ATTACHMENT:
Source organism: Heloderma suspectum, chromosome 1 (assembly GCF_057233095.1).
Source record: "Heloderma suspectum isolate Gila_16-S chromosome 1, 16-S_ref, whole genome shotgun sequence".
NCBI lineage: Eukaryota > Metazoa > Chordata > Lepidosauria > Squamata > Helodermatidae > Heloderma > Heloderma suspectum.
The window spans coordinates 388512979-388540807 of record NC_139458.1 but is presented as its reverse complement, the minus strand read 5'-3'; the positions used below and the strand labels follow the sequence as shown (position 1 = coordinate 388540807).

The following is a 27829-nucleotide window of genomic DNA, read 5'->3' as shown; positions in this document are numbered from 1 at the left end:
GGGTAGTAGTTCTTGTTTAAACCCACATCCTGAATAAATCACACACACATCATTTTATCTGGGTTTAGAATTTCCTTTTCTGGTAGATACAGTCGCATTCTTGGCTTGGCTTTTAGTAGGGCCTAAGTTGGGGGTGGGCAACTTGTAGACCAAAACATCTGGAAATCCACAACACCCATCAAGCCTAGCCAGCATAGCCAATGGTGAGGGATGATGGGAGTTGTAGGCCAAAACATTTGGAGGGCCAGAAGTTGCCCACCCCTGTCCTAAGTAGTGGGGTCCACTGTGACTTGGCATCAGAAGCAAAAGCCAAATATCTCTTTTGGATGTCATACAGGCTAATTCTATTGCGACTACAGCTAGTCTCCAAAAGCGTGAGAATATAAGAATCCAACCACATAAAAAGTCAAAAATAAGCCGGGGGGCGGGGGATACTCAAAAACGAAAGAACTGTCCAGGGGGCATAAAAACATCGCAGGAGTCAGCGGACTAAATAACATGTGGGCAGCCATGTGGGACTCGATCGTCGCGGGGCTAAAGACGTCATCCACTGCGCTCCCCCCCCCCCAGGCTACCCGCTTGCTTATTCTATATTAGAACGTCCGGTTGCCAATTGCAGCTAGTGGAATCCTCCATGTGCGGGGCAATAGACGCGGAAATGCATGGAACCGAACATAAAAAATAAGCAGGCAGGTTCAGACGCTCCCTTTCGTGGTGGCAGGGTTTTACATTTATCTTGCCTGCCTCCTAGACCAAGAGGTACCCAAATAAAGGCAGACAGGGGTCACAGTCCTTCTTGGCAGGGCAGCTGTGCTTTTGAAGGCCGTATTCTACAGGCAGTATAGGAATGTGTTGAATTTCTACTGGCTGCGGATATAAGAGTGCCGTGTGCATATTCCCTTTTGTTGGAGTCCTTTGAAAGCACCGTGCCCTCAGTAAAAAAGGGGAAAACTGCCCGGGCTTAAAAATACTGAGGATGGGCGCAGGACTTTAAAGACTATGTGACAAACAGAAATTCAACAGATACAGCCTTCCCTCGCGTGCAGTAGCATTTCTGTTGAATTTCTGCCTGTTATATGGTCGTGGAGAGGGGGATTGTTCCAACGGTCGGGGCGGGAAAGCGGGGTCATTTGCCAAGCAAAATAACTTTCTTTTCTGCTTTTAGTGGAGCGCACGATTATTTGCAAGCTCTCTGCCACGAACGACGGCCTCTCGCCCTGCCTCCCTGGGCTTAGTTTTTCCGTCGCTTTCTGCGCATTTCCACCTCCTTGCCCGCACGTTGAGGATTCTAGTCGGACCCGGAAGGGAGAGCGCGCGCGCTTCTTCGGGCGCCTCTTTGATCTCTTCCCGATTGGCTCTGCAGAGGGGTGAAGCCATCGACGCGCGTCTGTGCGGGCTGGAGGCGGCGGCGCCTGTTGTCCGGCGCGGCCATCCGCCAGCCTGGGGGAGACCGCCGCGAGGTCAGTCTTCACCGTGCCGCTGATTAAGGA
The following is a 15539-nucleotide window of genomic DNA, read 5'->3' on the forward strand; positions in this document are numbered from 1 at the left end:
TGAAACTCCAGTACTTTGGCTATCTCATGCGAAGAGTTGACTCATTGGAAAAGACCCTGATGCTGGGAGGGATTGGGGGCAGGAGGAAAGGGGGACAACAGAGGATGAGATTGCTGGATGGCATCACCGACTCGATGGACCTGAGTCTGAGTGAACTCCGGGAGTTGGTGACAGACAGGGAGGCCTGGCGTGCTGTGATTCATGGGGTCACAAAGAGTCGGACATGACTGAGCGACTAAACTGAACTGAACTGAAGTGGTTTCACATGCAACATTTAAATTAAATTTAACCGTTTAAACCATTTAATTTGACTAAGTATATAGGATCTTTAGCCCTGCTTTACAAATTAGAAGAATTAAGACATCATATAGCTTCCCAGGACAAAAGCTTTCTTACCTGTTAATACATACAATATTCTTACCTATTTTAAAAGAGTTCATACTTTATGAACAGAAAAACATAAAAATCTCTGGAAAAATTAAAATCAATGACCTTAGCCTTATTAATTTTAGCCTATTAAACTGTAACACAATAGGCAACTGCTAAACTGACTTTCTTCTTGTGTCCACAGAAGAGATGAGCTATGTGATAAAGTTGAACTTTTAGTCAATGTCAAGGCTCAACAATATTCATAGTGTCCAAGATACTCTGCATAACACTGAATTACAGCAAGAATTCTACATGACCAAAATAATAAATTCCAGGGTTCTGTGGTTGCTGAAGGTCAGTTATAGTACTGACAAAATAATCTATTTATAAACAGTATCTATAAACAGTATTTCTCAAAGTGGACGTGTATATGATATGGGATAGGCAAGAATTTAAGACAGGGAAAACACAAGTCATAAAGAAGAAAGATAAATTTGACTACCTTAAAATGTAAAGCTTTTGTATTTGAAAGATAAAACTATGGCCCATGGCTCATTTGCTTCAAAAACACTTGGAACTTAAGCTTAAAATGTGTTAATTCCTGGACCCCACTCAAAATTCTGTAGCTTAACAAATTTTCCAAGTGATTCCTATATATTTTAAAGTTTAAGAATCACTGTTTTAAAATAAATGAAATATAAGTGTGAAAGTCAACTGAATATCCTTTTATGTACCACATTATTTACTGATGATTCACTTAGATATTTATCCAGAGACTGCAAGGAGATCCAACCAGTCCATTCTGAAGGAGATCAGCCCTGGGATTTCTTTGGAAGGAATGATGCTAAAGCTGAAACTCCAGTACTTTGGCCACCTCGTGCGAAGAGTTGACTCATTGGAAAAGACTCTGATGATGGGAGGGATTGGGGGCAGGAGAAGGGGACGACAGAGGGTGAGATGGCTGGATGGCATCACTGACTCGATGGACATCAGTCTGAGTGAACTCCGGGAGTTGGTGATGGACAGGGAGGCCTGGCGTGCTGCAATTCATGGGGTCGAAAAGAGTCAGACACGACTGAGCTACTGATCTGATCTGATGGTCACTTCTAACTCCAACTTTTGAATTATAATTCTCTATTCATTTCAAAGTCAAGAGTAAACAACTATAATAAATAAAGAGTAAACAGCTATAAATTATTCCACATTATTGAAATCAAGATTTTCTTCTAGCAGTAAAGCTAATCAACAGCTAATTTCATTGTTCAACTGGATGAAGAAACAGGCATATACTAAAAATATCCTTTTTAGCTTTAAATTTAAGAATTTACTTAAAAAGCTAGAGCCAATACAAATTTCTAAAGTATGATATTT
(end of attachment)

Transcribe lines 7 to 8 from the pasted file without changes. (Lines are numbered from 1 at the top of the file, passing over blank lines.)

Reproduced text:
The following is a 15539-nucleotide window of genomic DNA, read 5'->3' on the forward strand; positions in this document are numbered from 1 at the left end:
TGAAACTCCAGTACTTTGGCTATCTCATGCGAAGAGTTGACTCATTGGAAAAGACCCTGATGCTGGGAGGGATTGGGGGCAGGAGGAAAGGGGGACAACAGAGGATGAGATTGCTGGATGGCATCACCGACTCGATGGACCTGAGTCTGAGTGAACTCCGGGAGTTGGTGACAGACAGGGAGGCCTGGCGTGCTGTGATTCATGGGGTCACAAAGAGTCGGACATGACTGAGCGACTAAACTGAACTGAACTGAAGTGGTTTCACATGCAACATTTAAATTAAATTTAACCGTTTAAACCATTTAATTTGACTAAGTATATAGGATCTTTAGCCCTGCTTTACAAATTAGAAGAATTAAGACATCATATAGCTTCCCAGGACAAAAGCTTTCTTACCTGTTAATACATACAATATTCTTACCTATTTTAAAAGAGTTCATACTTTATGAACAGAAAAACATAAAAATCTCTGGAAAAATTAAAATCAATGACCTTAGCCTTATTAATTTTAGCCTATTAAACTGTAACACAATAGGCAACTGCTAAACTGACTTTCTTCTTGTGTCCACAGAAGAGATGAGCTATGTGATAAAGTTGAACTTTTAGTCAATGTCAAGGCTCAACAATATTCATAGTGTCCAAGATACTCTGCATAACACTGAATTACAGCAAGAATTCTACATGACCAAAATAATAAATTCCAGGGTTCTGTGGTTGCTGAAGGTCAGTTATAGTACTGACAAAATAATCTATTTATAAACAGTATCTATAAACAGTATTTCTCAAAGTGGACGTGTATATGATATGGGATAGGCAAGAATTTAAGACAGGGAAAACACAAGTCATAAAGAAGAAAGATAAATTTGACTACCTTAAAATGTAAAGCTTTTGTATTTGAAAGATAAAACTATGGCCCATGGCTCATTTGCTTCAAAAACACTTGGAACTTAAGCTTAAAATGTGTTAATTCCTGGACCCCACTCAAAATTCTGTAGCTTAACAAATTTTCCAAGTGATTCCTATATATTTTAAAGTTTAAGAATCACTGTTTTAAAATAAATGAAATATAAGTGTGAAAGTCAACTGAATATCCTTTTATGTACCACATTATTTACTGATGATTCACTTAGATATTTATCCAGAGACTGCAAGGAGATCCAACCAGTCCATTCTGAAGGAGATCAGCCCTGGGATTTCTTTGGAAGGAATGATGCTAAAGCTGAAACTCCAGTACTTTGGCCACCTCGTGCGAAGAGTTGACTCATTGGAAAAGACTCTGATGATGGGAGGGATTGGGGGCAGGAGAAGGGGACGACAGAGGGTGAGATGGCTGGATGGCATCACTGACTCGATGGACATCAGTCTGAGTGAACTCCGGGAGTTGGTGATGGACAGGGAGGCCTGGCGTGCTGCAATTCATGGGGTCGAAAAGAGTCAGACACGACTGAGCTACTGATCTGATCTGATGGTCACTTCTAACTCCAACTTTTGAATTATAATTCTCTATTCATTTCAAAGTCAAGAGTAAACAACTATAATAAATAAAGAGTAAACAGCTATAAATTATTCCACATTATTGAAATCAAGATTTTCTTCTAGCAGTAAAGCTAATCAACAGCTAATTTCATTGTTCAACTGGATGAAGAAACAGGCATATACTAAAAATATCCTTTTTAGCTTTAAATTTAAGAATTTACTTAAAAAGCTAGAGCCAATACAAATTTCTAAAGTATGATATTT